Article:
In the northern Grant Range, heterogeneous Neogene extension was dominated by synchronous arching and attenuation. Attenuation was accomplished along a stacked set of attenuation faults that formed at low angles to bedding as the Paleozoic carbonate and Paleogene rocks arched about a north-northwest axis. The style and amount of attenuation was controlled by lithologic character and structural depth of rock units and by geometry of the arch. On the steeper west side of the Grant Range arch, the curviplanar low-angle attenuation faults converge into a single shallowly west-dipping fault zone along which the stratigraphic juxtaposition of Mississippian units over Middle Cambrian units and Late Cretaceous granite marks the zone of maximum attenuation. The distinct geometry of the arched, westward-converging, low-angle fault array is seen in windows into the deeper structure low on the west side of the range. We conclude that arching and heterogeneous extension resulted from uplift of the Grant Range relative to the structural basin of Railroad Valley to the west. This structural differentiation is expressed as a complex zone of subparallel-to-bedding, shallow-dipping attenuation faults rather than as a simple high-angle range-front fault.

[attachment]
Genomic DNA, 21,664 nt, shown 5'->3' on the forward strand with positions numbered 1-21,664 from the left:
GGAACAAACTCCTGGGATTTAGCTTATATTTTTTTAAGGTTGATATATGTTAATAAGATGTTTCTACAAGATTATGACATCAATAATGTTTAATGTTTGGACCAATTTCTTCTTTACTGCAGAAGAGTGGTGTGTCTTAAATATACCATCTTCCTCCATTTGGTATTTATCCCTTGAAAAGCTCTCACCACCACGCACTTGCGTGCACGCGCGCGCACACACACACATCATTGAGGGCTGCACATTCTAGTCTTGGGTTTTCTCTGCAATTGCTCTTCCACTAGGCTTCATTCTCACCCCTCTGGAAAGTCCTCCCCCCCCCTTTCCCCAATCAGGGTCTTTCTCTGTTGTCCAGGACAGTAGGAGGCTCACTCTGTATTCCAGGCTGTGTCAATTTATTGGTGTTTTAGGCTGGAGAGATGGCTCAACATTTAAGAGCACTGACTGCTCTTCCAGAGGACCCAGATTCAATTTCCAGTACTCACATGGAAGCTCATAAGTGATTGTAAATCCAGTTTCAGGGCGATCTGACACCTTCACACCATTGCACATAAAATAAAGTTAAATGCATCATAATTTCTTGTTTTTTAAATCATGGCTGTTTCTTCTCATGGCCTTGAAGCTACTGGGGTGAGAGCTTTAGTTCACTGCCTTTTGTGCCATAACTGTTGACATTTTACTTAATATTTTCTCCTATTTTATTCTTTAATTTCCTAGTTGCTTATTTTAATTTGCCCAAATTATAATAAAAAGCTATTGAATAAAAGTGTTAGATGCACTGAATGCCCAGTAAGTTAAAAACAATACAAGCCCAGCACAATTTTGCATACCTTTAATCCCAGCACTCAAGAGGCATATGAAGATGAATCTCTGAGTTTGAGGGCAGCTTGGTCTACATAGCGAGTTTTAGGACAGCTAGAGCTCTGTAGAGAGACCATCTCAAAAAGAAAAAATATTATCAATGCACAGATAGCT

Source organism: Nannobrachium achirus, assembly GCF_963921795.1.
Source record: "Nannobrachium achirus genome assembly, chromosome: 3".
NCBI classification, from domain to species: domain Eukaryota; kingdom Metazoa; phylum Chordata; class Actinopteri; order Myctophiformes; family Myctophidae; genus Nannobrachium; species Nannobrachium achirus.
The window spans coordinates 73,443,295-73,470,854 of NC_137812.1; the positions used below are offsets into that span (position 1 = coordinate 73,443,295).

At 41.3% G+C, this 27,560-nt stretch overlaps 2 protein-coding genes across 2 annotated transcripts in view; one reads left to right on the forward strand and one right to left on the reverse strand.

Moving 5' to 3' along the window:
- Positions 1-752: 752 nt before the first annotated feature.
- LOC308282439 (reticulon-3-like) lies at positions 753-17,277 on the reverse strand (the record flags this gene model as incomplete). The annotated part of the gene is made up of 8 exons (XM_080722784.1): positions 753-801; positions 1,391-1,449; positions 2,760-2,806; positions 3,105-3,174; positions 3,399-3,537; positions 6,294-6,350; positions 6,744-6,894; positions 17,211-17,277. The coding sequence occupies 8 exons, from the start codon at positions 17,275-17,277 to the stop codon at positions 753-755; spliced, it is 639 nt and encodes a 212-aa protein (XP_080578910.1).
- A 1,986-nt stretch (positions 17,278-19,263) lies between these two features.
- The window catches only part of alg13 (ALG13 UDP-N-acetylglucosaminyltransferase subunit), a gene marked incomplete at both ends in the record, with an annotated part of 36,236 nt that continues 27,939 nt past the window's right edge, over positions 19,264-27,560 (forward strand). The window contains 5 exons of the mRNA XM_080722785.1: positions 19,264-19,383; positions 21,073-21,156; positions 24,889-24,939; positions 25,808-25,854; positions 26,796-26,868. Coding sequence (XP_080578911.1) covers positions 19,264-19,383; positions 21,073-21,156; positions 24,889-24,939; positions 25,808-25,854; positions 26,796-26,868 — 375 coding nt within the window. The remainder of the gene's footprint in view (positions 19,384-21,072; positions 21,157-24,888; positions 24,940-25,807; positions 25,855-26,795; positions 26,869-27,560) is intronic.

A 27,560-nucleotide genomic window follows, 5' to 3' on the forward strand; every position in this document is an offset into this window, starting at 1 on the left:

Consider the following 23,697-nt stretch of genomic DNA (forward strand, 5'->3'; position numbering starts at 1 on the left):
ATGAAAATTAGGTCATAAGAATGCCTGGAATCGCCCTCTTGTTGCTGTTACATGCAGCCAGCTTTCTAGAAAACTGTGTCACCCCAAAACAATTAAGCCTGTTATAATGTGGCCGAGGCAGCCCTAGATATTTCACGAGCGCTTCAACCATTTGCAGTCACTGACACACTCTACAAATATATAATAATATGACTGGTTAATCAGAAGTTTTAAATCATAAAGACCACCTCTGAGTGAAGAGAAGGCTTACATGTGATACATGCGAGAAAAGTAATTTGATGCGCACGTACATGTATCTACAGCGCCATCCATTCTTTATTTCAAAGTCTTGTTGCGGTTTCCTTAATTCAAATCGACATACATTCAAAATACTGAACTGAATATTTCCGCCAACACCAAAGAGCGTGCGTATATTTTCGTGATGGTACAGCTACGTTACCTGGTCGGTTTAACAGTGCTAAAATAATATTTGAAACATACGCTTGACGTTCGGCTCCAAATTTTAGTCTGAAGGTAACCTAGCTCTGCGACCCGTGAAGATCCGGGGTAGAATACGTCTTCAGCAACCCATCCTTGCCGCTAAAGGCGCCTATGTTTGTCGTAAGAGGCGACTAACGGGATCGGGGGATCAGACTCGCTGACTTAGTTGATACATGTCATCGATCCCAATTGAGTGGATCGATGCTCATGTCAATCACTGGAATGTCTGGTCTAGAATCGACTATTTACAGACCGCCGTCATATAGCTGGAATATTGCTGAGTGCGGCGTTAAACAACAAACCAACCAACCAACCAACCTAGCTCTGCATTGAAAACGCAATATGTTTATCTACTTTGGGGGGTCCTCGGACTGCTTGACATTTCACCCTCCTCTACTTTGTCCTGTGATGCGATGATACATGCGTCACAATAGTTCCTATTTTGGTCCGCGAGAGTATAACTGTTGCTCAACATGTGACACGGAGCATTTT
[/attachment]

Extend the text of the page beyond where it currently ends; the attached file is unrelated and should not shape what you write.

Seismic and drill-hole data indicate that low-angle attenuation faults in the range extend into Railroad Valley and control the structure buried in the valley. Mississippian and Paleocene to Eocene petroleum source rocks and Devonian to Oligocene reservoir rocks in Railroad Valley oil fields are in extensively fractured rocks of the upper plate to the major extensional fault system. Thus, relatively cold upper-plate rocks, immature with respect to hydrocarbon generation, were brought relatively down into contact with hotter lower-plate rocks by Neogene attenuation faulting. Oil in Railroad Valley, which is sourced from rocks as young as Eocene, was probably generated by this juxtaposition during Neogene crustal attenuation, and subsequently migrated into upper-plate fractured reservoirs.